I have a tendency to leave things unsaid or off page when I’m not sure, so in this—and every—instance, I leaned heavily on my beta readers for what felt like too much or not enough. In the end, I think I found the right balance. Of course, only the readers will really decide that, but I’ve made my peace.
And there are always short stories.
The Road to Publishing
What would you say was the biggest challenge when wrapping up this trilogy?
Can I say everything? Because everything.
Emotionally, it was challenging to know this would be my last chance to say everything I wanted to say in this world. I was only able to stop myself short of turning the third book into an overburdened, 600-page monstrosity by promising I could always return in short stories. The ones I have written and shared on my website were all part of that compromise, a way for me to properly say goodbye to some of the characters and places that didn’t get as much time in the novels.
Craftwise, it was a challenge to both raise the stakes of the story and the world while keeping those stakes intimate and close. Maintaining a consistent tone and voice and feel while keeping the stories and main characters distinct was a tightrope walk I’m not sure I always managed. But it is a walk I’m better for having taken and it forced me to learn and grow as a writer I wouldn’t have otherwise.
Is there anything you wish you could tell Past!Kai about writing the first books now that you’ve completed the series?
That it’s going to be all right. Stop worrying, put on that music, and go for a run—you’ll figure it out.
Also: make it gay.
As we say farewell to this wonderful cast, what are some books you’d recommend reading?
An older book, but one that feels more relevant by the day, is Corinne Duyvis’ On the Edge of Gone. In it, an autistic teen fights for a spot on a generation ship fleeing an Earth that has been ravaged by a comet. Its message of community and hope is more relevant than ever. I’m rereading it in anticipation of Duyvis’ next book, The Art of Saving the World, which comes out in September and sounds every bit as thoughtful and hopeful.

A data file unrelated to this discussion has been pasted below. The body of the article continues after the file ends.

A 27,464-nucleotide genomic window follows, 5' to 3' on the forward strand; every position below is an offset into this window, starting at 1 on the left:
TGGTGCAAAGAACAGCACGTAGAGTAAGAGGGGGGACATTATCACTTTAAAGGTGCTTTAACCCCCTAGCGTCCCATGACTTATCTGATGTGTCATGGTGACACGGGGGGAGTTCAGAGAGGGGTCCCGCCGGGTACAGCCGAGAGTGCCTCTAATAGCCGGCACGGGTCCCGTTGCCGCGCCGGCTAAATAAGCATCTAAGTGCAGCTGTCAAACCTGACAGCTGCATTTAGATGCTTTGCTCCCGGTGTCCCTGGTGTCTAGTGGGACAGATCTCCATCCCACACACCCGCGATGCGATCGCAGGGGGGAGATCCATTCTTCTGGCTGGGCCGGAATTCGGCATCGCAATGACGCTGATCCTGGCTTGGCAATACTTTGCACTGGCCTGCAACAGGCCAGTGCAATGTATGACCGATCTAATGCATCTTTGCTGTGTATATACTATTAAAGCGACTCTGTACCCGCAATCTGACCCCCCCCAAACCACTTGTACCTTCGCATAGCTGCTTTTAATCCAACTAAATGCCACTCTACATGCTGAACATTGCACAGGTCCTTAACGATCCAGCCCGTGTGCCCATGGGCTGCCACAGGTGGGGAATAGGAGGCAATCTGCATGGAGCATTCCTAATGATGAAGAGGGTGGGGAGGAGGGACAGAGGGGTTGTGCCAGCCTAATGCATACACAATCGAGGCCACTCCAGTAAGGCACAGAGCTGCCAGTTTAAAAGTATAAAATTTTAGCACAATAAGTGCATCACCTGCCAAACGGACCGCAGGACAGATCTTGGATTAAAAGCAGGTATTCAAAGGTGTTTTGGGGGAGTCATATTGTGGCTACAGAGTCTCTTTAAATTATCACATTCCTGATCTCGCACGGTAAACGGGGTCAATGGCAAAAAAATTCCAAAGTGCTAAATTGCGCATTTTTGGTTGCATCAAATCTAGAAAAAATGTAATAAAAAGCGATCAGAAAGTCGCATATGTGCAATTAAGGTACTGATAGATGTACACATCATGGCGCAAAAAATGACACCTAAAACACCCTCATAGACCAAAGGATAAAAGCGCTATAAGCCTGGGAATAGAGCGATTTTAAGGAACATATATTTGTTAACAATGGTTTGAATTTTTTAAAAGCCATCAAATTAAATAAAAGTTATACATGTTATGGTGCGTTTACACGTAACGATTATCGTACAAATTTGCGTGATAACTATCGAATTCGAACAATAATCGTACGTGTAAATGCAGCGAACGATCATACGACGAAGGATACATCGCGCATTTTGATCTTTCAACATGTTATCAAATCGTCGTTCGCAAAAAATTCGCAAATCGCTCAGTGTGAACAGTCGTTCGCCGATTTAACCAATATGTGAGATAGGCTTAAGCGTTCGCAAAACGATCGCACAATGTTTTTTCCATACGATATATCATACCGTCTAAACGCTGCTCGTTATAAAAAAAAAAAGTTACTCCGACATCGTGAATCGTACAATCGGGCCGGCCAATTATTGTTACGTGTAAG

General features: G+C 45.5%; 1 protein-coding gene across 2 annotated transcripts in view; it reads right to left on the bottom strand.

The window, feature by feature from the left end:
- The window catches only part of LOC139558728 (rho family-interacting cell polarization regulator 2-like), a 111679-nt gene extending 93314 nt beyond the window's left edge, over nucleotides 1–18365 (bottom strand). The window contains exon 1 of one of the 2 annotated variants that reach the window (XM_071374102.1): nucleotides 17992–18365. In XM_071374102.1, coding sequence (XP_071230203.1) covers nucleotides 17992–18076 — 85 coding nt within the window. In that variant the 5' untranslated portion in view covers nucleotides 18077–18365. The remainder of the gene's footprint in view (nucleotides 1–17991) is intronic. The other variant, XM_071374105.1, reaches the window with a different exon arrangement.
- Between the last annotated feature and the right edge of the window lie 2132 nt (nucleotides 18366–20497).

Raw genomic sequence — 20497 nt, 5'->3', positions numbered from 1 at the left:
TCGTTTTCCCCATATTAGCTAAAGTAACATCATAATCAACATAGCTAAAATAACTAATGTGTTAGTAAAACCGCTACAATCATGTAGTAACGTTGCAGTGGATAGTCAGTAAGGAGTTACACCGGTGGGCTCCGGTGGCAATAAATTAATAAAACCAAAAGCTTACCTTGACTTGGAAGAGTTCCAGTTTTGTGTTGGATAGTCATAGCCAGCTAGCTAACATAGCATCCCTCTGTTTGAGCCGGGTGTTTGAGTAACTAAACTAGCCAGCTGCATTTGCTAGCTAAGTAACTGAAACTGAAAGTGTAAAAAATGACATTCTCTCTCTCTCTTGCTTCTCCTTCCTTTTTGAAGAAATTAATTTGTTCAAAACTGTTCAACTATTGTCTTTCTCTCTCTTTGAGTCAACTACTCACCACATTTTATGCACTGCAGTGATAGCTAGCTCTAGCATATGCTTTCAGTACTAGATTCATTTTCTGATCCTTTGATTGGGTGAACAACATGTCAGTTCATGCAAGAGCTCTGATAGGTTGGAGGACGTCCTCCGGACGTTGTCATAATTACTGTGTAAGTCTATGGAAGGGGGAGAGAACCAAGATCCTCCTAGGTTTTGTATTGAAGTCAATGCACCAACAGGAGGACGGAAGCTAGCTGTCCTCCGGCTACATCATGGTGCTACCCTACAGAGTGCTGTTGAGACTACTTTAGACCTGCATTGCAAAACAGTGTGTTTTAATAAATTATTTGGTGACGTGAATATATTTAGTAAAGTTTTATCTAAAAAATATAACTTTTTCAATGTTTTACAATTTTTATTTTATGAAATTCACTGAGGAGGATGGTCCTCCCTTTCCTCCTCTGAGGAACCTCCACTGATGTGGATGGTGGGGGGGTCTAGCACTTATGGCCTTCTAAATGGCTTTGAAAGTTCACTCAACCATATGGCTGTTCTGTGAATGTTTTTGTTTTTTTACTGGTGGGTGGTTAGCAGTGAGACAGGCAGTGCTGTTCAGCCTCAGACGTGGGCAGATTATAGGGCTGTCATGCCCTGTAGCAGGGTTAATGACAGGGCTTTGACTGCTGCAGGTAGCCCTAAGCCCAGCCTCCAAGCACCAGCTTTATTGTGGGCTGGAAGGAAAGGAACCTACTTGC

If you haven’t read S.A. Chakraborty’s amazing and epic Daevabad Trilogy yet, the last book, The Empire of Gold, comes out June 30th. These are gorgeous, richly written, complexly plotted and deeply characterized books that are just everything I love about epic fantasy. If you like my worldbuilding, Shannon hits it out of the freaking park.
And last, but not least, Devin Madson’s Reborn Empire series begins next week with We Ride the Storm, which is a thunderous start to a promising epic fantasy rife with death magic, corpse-wearing, and tasteful decapitation. Check the content warnings first, though.
What are projects you’re looking forward to?
I’ve got a story in the sapphic fantasy anthology Silk & Steel coming out in November and I’m excited to read the other shorts from many authors I admire and look up to.
Otherwise, I’m looking forward to one day sharing what I’m working on now beyond “it’s got a bit of death magic and it’s queer af” with the world.
K.A. Doore grew up in Florida, but has since lived in lush Washington, arid Arizona, and cherry-infused Michigan. While recovering from climate whiplash, she’s raised chickens, learned entirely too much about property assessment, photographed cacti, and now develops online trainings, none of which has anything to do with—perhaps has everything to do with—her BA in Classics. Follow her on Twitter. The Unconquered City is out today (June 16th) and can be purchased from my local indie Unabridged Books, Bookshop, Barnes and Noble, and wherever books are sold.